Approach each shot by striding straight toward your target. Keep your eyes focused straight ahead on the target pin. As you swing your arm to deliver the shot, maintain a 90-degree bend at your elbow and keep the ball moving directly forward and back along the alley. Hold your wrist and upper body still throughout the shot motion to avoid swinging your arms to the side and adding an unwanted rotational component to the movement.

        In theory tightening up your muscles may sound important for a strong roll, but in reality tensed muscles reduce ball speed and place more stress on your arm. Always keep your bowling arm relaxed and swinging freely to efficiently transfer energy forward into the shot. Bend down to release the ball just above the surface of the lane, then follow through straight ahead to keep your hand and momentum moving in the right direction.

3 Hook Bowlers

        A hook in ten-pin bowling is a ball that rolls in a curving pattern (versus straight). The purpose of the hook is to give the ball a better angle at the 1-3 pocket (right handers) or 1-2 pocket (left handers).

        When a ball is rolled straight, hitting the pocket must be precise. By hooking the ball, the ball will hit the pins with more force, producing better carry- especially on the 5-pin during a strike ball. Straight roll-even when it hits the pocket, will tend to leave a tap, such as the 5-pin on a light hit, or the 10-pin if the ball was just slightly right of the head pin. A hook ball can create strikes with less precise hits at the pocket.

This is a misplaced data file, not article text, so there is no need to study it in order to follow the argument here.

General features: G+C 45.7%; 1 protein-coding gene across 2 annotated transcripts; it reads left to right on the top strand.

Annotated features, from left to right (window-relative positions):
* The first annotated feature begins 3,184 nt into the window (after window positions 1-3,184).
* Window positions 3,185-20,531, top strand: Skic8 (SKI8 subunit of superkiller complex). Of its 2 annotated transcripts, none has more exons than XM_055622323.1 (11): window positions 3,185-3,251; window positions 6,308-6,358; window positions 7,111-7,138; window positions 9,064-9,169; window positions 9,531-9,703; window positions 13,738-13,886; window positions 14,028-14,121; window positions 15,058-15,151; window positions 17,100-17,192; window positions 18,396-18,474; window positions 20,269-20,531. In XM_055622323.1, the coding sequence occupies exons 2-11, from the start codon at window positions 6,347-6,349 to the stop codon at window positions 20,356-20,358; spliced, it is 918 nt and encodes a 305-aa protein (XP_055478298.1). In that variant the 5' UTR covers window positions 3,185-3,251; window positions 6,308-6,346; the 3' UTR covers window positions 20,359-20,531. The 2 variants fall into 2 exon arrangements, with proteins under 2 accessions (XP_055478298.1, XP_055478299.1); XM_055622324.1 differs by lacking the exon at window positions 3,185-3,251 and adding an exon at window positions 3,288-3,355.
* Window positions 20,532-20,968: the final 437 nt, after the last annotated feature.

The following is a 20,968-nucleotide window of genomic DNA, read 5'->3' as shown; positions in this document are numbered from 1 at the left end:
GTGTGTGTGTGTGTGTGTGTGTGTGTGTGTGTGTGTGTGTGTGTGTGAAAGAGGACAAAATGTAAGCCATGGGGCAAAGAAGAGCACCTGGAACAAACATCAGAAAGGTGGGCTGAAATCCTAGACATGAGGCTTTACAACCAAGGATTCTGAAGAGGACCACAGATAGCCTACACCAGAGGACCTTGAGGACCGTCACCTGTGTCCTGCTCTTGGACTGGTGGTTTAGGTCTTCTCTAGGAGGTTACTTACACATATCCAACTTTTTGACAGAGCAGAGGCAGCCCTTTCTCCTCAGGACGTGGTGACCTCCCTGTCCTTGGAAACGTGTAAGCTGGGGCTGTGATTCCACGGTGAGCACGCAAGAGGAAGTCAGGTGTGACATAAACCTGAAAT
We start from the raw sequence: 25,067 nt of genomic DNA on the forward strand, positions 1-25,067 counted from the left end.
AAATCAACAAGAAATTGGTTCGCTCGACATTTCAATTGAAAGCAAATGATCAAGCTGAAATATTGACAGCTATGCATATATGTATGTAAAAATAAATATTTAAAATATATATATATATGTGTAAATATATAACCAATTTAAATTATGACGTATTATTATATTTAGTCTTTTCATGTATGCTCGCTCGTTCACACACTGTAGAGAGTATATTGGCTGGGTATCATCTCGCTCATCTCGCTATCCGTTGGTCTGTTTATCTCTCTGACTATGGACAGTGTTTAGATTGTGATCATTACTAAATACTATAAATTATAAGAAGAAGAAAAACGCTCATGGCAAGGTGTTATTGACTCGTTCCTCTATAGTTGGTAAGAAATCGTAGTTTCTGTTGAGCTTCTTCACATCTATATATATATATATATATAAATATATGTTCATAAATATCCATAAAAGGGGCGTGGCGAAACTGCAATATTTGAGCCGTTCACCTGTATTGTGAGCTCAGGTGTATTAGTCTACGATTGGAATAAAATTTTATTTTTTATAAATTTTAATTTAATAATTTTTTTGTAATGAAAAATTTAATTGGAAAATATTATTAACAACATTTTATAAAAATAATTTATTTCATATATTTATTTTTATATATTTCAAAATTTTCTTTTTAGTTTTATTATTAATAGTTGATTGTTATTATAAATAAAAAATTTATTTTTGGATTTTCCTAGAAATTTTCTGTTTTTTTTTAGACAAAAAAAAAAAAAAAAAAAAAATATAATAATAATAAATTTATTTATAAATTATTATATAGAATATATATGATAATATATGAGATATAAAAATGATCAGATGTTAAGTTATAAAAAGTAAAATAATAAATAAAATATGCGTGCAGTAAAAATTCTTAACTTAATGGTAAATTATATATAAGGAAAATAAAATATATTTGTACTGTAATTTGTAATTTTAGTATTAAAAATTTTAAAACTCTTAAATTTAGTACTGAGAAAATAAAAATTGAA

A hook ball can help the bowler shape the shot on challenging oil patterns.

        In other games of bowling, such as duckpin bowling or candle bowling, a hook is virtually non-existent for experienced bowlers since the ball is much smaller than in ten-pin bowling, and rolls too fast to the pins to allow a hook to develop.

        There are two ways to produce a hook. The first method involves bowling technique. At the moment of throwing the bowling ball, the hand should be behind the ball and where the thumb (for a right-hander) is anywhere between 10-o’clock and 12-o’clock, and the two fingers are between 4-o’clock and 6-o’clock. Just before releasing the ball, the entire hand starts rotating in a counter-clockwise motion. The thumb must fall out the ball first. And then, the middle and ring finger release almost simultaneously, again in a counter-clockwise direction. The two fingers releasing while rotating is called “lift,” where this type of a release gives the roll more torque and therefore more power. This release technique gives the bowling ball its spin needed for the hook. When the two fingers lift the ball correctly, it will cause the thumb to naturally fall out of the ball first, so one does not have to make a conscious effort to remove the thumb before the fingers.

        A backup ball produces the opposite result of a hook. When a ball is rolled by a right-hander, the ball will hook from left to right. The bowling ball can be drilled for a left-handed bowler. The exact same principles of hooking a ball are applied on a backup ball, except the hand rotates clockwise.


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Megalanes Kuching, Sarawak

@ Jackie San